Charles Tillman was holding open a door after leaving the dining room at Halas Hall when he was asked if there was a way the Bears could limit Calvin Johnson to three receptions and 34 yards again.
The defense put the wraps on the record-setting Lions wide receiver during the Oct. 22 meeting at Soldier Field, a 13-7 Bears win. Johnson has 1,300 receiving yards in nine games since then and has surpassed Hall of Famer Jerry Rice for the most yards in a season. Johnson needs 108 on Sunday at Ford Field to reach 2,000.
“It would be cool if we did,” Tillman said, balancing his lunch as he stood talking. “But I don’t know how.”
Johnson is on that kind of roll, coming off an 11-catch, 225-yard performance against the Falcons on Saturday. He has had eight consecutive 100-yard games and has 117 receptions for 1,892 yards with five touchdowns.
“He can do everything,” Tillman said. “He’s the LeBron James of football. If you could create a player — that’s Calvin Johnson. Size, speed, hands, agility, quickness, strength.”
The Bears have two Pro Bowl cornerbacks for the first time in franchise history with Tillman and Tim Jennings honored Wednesday. Tillman matched up with Johnson one-on-one a lot during the first meeting, and he also was bracketed with safety help over the top.
Johnson hinted the Lions will move him around more and have him in the slot, where it’s more difficult to double-team him.
“(Tillman) has good size, good strength and they’ve been in that system for so long, they know how to play it well against all looks,” Johnson said. “So you’ve got to give them credit for that.”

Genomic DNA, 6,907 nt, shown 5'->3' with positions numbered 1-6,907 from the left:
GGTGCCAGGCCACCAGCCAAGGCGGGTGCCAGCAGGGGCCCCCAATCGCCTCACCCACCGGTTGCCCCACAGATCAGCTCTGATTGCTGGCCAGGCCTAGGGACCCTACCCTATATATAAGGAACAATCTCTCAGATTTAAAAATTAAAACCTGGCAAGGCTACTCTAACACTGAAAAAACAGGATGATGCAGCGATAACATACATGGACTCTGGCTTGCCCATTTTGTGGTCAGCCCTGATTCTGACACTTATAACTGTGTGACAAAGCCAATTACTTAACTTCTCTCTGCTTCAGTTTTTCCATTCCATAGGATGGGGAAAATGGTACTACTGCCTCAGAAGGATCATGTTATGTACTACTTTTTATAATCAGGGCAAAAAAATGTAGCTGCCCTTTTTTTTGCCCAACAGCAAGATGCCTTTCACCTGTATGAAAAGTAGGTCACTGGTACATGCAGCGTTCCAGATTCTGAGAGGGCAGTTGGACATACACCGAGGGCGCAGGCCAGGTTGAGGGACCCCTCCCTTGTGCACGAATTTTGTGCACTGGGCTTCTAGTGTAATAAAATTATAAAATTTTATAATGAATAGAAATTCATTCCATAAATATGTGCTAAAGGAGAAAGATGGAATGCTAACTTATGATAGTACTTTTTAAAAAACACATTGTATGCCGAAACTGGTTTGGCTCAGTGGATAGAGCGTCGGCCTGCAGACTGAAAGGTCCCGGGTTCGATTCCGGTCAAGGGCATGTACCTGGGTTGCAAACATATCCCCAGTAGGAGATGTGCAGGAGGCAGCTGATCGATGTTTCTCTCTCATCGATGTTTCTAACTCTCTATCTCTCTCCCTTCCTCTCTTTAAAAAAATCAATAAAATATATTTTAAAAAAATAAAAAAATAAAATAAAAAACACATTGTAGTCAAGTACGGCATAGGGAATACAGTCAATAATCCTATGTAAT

The Lions (4-11) have lost seven straight and seemingly don’t have anything to play for except a chance for Johnson to put his record as far out of reach as possible. Johnson missed practice Wednesday with knee and ankle injuries but is a virtual lock to start Sunday.
“I don’t think it will be (an offensive focus),” Johnson said. “We’re just going to go out there and do what we do.”
Johnson, who scored 16 touchdowns last year, surely would trade buckets of yardage for more scores — and, more important, more victories — this season as the Lions went from a playoff team in 2011 to their familiar position at the bottom of the NFC North.
“It’s tough due to the expectations we had,” he said. “That doesn’t take (away) all of the hard work that we put, I put in to get to the point where I am at now. But at the same time, it is a disappointing season.”
Just as Johnson had been zeroed in on eclipsing Rice’s mark of 1,848 yards, he’s now dialed in on 2,000. When you consider the Bears went nine seasons between 1,000-yard seasons for Marty Booker (2002) and Brandon Marshall (2012), it’s a little mind-boggling.
“Guys struggle to get 1,000 in this league in a year, and that is usually a landmark for a lot of people,” Johnson said. “So to be able to double that up, that would be a heck of a year.”
Lions coach Jim Schwartz indicated the game plan won’t be tailored any more for Johnson.
“Anytime Calvin has the ball in his hands, it is good for our team,” Schwartz said. “So (it) really doesn’t matter what the yards are or any type of personal accolades, it’s what you can do to help the team.
“He has been hurt most of the year. Missed a lot of practice time but still goes out every Sunday and helps put us in position to score and affects the defenses.”
Ultimately, Tillman is far more worried about the outcome of the game and believes the Lions will be motivated to win more than anything else.
“They might not be making the playoffs, but you play for pride,” Tillman said. “You don’t just go out there, ‘This is the last game, let’s go get our (butts) beat.’ I think they are more than that.”